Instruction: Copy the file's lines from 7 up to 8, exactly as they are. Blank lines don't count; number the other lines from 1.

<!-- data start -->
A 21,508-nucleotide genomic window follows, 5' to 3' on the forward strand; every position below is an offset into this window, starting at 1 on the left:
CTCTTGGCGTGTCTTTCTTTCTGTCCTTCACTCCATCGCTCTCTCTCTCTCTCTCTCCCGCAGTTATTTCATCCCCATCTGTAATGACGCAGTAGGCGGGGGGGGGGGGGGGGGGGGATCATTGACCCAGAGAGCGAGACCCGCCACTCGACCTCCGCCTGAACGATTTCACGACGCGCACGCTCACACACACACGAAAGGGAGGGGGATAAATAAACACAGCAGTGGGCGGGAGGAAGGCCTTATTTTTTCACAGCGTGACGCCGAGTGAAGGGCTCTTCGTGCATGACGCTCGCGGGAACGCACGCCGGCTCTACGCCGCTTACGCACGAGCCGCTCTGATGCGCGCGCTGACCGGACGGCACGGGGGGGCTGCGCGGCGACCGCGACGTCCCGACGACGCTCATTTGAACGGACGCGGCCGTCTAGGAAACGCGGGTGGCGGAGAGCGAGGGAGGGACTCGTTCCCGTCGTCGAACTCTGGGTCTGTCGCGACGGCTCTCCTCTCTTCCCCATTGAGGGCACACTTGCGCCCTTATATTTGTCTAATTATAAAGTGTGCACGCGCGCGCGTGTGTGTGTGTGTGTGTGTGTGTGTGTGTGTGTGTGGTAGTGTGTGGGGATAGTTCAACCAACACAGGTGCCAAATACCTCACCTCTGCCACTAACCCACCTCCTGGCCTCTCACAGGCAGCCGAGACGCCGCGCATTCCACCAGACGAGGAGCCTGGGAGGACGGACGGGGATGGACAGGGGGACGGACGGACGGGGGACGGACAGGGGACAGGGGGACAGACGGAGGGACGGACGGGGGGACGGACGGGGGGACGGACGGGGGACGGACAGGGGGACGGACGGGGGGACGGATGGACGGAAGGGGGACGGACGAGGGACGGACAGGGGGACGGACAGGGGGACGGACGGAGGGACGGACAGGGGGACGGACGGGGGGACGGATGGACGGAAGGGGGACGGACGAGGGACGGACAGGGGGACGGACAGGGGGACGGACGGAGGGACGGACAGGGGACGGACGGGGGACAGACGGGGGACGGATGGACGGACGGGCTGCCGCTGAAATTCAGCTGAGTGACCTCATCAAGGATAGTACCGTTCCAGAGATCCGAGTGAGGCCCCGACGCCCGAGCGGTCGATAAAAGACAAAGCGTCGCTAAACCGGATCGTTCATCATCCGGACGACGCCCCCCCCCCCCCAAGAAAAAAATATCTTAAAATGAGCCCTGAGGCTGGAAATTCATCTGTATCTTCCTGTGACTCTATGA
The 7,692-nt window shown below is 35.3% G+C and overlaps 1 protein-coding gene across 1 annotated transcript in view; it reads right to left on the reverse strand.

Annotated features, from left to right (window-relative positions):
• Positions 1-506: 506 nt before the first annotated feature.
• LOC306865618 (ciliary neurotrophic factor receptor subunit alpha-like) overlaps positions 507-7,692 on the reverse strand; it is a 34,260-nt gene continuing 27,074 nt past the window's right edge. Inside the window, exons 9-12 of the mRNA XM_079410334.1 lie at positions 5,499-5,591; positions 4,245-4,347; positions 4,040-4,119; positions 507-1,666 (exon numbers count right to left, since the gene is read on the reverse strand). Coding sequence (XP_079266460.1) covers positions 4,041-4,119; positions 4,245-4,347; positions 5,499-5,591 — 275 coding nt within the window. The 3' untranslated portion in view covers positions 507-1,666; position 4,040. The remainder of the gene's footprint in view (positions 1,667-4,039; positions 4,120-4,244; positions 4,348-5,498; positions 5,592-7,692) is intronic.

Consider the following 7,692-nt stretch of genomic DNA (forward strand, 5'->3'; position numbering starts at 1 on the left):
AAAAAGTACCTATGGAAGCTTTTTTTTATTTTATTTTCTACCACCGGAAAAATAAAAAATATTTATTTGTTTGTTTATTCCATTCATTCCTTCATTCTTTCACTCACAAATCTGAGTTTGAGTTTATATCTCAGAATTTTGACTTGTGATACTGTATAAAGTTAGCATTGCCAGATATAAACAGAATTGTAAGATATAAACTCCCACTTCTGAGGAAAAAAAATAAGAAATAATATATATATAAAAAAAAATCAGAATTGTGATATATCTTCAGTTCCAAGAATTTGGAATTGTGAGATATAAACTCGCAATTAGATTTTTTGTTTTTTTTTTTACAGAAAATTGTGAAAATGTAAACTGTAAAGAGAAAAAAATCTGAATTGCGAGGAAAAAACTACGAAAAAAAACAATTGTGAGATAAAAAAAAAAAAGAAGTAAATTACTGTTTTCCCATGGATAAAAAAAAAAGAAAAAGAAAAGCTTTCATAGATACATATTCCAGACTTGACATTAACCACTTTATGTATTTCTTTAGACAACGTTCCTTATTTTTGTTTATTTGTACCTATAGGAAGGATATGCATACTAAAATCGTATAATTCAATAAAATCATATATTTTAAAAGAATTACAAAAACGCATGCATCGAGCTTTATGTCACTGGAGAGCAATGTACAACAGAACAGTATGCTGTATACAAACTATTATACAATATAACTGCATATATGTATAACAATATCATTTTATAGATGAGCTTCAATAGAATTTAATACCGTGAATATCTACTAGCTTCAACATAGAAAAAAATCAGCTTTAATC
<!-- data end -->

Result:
Consider the following 7,692-nt stretch of genomic DNA (forward strand, 5'->3'; position numbering starts at 1 on the left):
AAAAAGTACCTATGGAAGCTTTTTTTTATTTTATTTTCTACCACCGGAAAAATAAAAAATATTTATTTGTTTGTTTATTCCATTCATTCCTTCATTCTTTCACTCACAAATCTGAGTTTGAGTTTATATCTCAGAATTTTGACTTGTGATACTGTATAAAGTTAGCATTGCCAGATATAAACAGAATTGTAAGATATAAACTCCCACTTCTGAGGAAAAAAAATAAGAAATAATATATATATAAAAAAAAATCAGAATTGTGATATATCTTCAGTTCCAAGAATTTGGAATTGTGAGATATAAACTCGCAATTAGATTTTTTGTTTTTTTTTTTACAGAAAATTGTGAAAATGTAAACTGTAAAGAGAAAAAAATCTGAATTGCGAGGAAAAAACTACGAAAAAAAACAATTGTGAGATAAAAAAAAAAAAGAAGTAAATTACTGTTTTCCCATGGATAAAAAAAAAAGAAAAAGAAAAGCTTTCATAGATACATATTCCAGACTTGACATTAACCACTTTATGTATTTCTTTAGACAACGTTCCTTATTTTTGTTTATTTGTACCTATAGGAAGGATATGCATACTAAAATCGTATAATTCAATAAAATCATATATTTTAAAAGAATTACAAAAACGCATGCATCGAGCTTTATGTCACTGGAGAGCAATGTACAACAGAACAGTATGCTGTATACAAACTATTATACAATATAACTGCATATATGTATAACAATATCATTTTATAGATGAGCTTCAATAGAATTTAATACCGTGAATATCTACTAGCTTCAACATAGAAAAAAATCAGCTTTAATC